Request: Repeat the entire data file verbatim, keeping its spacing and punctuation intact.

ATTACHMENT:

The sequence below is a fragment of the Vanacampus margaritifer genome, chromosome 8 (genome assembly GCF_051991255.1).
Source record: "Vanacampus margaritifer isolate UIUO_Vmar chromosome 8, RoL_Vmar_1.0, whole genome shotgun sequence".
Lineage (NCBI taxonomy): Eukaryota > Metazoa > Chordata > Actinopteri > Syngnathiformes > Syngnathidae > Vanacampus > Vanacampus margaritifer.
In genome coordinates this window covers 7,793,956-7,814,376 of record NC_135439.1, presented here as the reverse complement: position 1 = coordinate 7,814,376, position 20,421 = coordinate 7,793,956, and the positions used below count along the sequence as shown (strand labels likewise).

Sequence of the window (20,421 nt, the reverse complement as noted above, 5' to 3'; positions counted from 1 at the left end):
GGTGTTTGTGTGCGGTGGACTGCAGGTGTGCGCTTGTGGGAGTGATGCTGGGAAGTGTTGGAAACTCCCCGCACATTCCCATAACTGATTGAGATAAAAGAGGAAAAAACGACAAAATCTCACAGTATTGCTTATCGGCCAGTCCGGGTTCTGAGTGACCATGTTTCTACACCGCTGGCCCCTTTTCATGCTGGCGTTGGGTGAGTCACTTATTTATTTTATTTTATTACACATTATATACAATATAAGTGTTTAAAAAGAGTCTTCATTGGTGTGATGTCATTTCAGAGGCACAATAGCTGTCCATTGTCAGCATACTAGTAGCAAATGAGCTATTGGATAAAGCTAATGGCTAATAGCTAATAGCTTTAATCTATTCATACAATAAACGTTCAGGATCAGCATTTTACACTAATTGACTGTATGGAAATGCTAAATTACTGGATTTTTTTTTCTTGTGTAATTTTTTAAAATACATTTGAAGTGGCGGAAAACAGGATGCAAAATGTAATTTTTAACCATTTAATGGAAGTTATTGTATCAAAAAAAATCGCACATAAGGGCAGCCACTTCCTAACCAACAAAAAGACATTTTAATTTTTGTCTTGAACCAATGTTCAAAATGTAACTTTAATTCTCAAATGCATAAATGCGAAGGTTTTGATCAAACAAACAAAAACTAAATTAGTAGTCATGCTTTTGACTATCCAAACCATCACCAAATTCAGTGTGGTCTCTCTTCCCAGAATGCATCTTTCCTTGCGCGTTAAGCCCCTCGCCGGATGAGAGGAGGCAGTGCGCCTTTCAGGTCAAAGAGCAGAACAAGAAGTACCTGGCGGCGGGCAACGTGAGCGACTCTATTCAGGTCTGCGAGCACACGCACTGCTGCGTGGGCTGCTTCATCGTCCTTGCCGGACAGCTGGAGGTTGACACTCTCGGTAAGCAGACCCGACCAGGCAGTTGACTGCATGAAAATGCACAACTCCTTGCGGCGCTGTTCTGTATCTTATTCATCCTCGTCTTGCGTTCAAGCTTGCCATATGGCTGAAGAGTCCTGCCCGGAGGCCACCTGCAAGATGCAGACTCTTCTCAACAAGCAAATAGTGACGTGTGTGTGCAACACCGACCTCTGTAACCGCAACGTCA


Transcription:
The sequence below is a fragment of the Vanacampus margaritifer genome, chromosome 8 (genome assembly GCF_051991255.1).
Source record: "Vanacampus margaritifer isolate UIUO_Vmar chromosome 8, RoL_Vmar_1.0, whole genome shotgun sequence".
Lineage (NCBI taxonomy): Eukaryota > Metazoa > Chordata > Actinopteri > Syngnathiformes > Syngnathidae > Vanacampus > Vanacampus margaritifer.
In genome coordinates this window covers 7,793,956-7,814,376 of record NC_135439.1, presented here as the reverse complement: position 1 = coordinate 7,814,376, position 20,421 = coordinate 7,793,956, and the positions used below count along the sequence as shown (strand labels likewise).

Sequence of the window (20,421 nt, the reverse complement as noted above, 5' to 3'; positions counted from 1 at the left end):
GGTGTTTGTGTGCGGTGGACTGCAGGTGTGCGCTTGTGGGAGTGATGCTGGGAAGTGTTGGAAACTCCCCGCACATTCCCATAACTGATTGAGATAAAAGAGGAAAAAACGACAAAATCTCACAGTATTGCTTATCGGCCAGTCCGGGTTCTGAGTGACCATGTTTCTACACCGCTGGCCCCTTTTCATGCTGGCGTTGGGTGAGTCACTTATTTATTTTATTTTATTACACATTATATACAATATAAGTGTTTAAAAAGAGTCTTCATTGGTGTGATGTCATTTCAGAGGCACAATAGCTGTCCATTGTCAGCATACTAGTAGCAAATGAGCTATTGGATAAAGCTAATGGCTAATAGCTAATAGCTTTAATCTATTCATACAATAAACGTTCAGGATCAGCATTTTACACTAATTGACTGTATGGAAATGCTAAATTACTGGATTTTTTTTTCTTGTGTAATTTTTTAAAATACATTTGAAGTGGCGGAAAACAGGATGCAAAATGTAATTTTTAACCATTTAATGGAAGTTATTGTATCAAAAAAAATCGCACATAAGGGCAGCCACTTCCTAACCAACAAAAAGACATTTTAATTTTTGTCTTGAACCAATGTTCAAAATGTAACTTTAATTCTCAAATGCATAAATGCGAAGGTTTTGATCAAACAAACAAAAACTAAATTAGTAGTCATGCTTTTGACTATCCAAACCATCACCAAATTCAGTGTGGTCTCTCTTCCCAGAATGCATCTTTCCTTGCGCGTTAAGCCCCTCGCCGGATGAGAGGAGGCAGTGCGCCTTTCAGGTCAAAGAGCAGAACAAGAAGTACCTGGCGGCGGGCAACGTGAGCGACTCTATTCAGGTCTGCGAGCACACGCACTGCTGCGTGGGCTGCTTCATCGTCCTTGCCGGACAGCTGGAGGTTGACACTCTCGGTAAGCAGACCCGACCAGGCAGTTGACTGCATGAAAATGCACAACTCCTTGCGGCGCTGTTCTGTATCTTATTCATCCTCGTCTTGCGTTCAAGCTTGCCATATGGCTGAAGAGTCCTGCCCGGAGGCCACCTGCAAGATGCAGACTCTTCTCAACAAGCAAATAGTGACGTGTGTGTGCAACACCGACCTCTGTAACCGCAACGTCA